VARIETY – Aldis Hodge became an actor because his older brother wanted to be “in the box” and his mother promised him some Batman toys. He’s been working tirelessly ever since — including a stint on TNT’s “Leverage” — but now he’s finally having a breakthrough moment. After appearing in “Straight Outta Compton” as MC Ren, he’s starring in WGN America’s new series “Underground” as Noah, who leads his fellow slaves in a daring escape on the Underground Railroad. (The 10-hour drama, which is exec produced by John Legend and creators Misha Green and Joe Pokaski, debuts March 9.)
Below, Hodge tells Variety about the role he calls one of the hardest of his career, how this series offers a new perspective on slavery, and the humble beginnings that taught him to appreciate the career he has now.
What drew you to this part? What made you want to take on this role?
I respected the character, and how they were executing the storytelling. The most important thing to me was as far as the characters, usually the subject matter of slavery depicts black Americans as victims. It kind of elevates their weaknesses. This particular story, the way they did it, it exaggerates our strengths and celebrates the fortitude of these people in the times that they were in, and how they actually flourished as a culture dealing with all of this, and managing to keep some sense of sanity. It showed how courageous they actually were, and that’s something I’m proud of.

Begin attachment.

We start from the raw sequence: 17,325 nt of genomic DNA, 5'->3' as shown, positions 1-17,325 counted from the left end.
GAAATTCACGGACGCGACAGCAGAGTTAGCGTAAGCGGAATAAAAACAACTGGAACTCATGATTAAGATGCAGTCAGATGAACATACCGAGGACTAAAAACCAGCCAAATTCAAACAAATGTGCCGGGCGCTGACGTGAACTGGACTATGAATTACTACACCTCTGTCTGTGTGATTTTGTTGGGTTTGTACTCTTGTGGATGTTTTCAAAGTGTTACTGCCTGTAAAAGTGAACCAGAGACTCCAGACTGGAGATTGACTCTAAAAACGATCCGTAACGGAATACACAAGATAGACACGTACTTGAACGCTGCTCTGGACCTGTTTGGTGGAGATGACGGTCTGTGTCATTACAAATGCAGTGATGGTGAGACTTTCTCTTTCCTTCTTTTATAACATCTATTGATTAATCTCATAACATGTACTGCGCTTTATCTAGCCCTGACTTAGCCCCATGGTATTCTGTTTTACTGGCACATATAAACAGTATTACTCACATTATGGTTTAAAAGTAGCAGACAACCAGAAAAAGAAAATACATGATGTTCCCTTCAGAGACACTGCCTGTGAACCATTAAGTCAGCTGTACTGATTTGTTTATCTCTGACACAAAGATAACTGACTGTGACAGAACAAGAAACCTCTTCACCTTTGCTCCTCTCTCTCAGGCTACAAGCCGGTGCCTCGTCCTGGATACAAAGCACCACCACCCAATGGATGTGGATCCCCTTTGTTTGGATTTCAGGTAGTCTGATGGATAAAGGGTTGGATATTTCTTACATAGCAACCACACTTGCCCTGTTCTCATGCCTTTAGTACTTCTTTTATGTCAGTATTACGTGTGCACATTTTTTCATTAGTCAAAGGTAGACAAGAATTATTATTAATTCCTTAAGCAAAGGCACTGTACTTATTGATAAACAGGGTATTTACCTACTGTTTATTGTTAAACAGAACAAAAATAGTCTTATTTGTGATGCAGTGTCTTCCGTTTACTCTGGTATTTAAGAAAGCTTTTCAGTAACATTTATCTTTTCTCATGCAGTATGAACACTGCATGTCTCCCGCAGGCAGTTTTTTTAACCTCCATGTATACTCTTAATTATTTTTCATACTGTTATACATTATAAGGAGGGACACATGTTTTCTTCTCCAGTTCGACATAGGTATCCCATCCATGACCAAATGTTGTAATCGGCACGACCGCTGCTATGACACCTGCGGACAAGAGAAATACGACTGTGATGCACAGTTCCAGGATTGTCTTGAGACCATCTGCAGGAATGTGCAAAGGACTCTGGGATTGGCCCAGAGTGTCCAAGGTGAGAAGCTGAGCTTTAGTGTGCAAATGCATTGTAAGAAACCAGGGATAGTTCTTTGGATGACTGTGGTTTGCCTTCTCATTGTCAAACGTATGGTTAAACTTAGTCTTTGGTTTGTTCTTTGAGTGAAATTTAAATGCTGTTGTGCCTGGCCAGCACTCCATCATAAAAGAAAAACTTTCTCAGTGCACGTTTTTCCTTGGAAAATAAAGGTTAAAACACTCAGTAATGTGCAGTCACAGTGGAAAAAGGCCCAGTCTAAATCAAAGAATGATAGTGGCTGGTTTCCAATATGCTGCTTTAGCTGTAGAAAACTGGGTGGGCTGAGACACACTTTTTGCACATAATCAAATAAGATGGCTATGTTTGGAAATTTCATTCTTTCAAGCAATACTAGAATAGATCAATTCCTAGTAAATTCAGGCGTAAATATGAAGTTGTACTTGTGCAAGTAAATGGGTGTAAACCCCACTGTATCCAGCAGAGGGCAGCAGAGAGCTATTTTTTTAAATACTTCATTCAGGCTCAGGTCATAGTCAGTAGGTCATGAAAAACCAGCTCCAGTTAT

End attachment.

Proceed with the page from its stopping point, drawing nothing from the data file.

How did you find your way into this character?
We did research, we studied, we watched documentaries. There’s a really great documentary called “Many Rivers,” which documents the totality of slavery from its inception and then it gives you a little history on how America came to prominence. It’s crazy, the first black man to actually step foot in America came as a free man, as an explorer, with the Spaniards. That’s something for me, as a black American, it gives me a little bit of pride because we were free and respected somewhere else, before slavery became what it was.
We read memoirs, actual accounts from real enslaved Americans who went through it. Also, it really just came from trying to be honest to the fact that I wanted this character to be courageous, I wanted him to be a good man. He has moral value, and I wanted to pay homage to that. I wanted to make sure that this character actually had a life; he had an identity and a soul. Most people say they’re slaves, but in my opinion, to say that I am a slave is to take ownership of actually being a slave — to be a tool, be a thing. Basically cattle.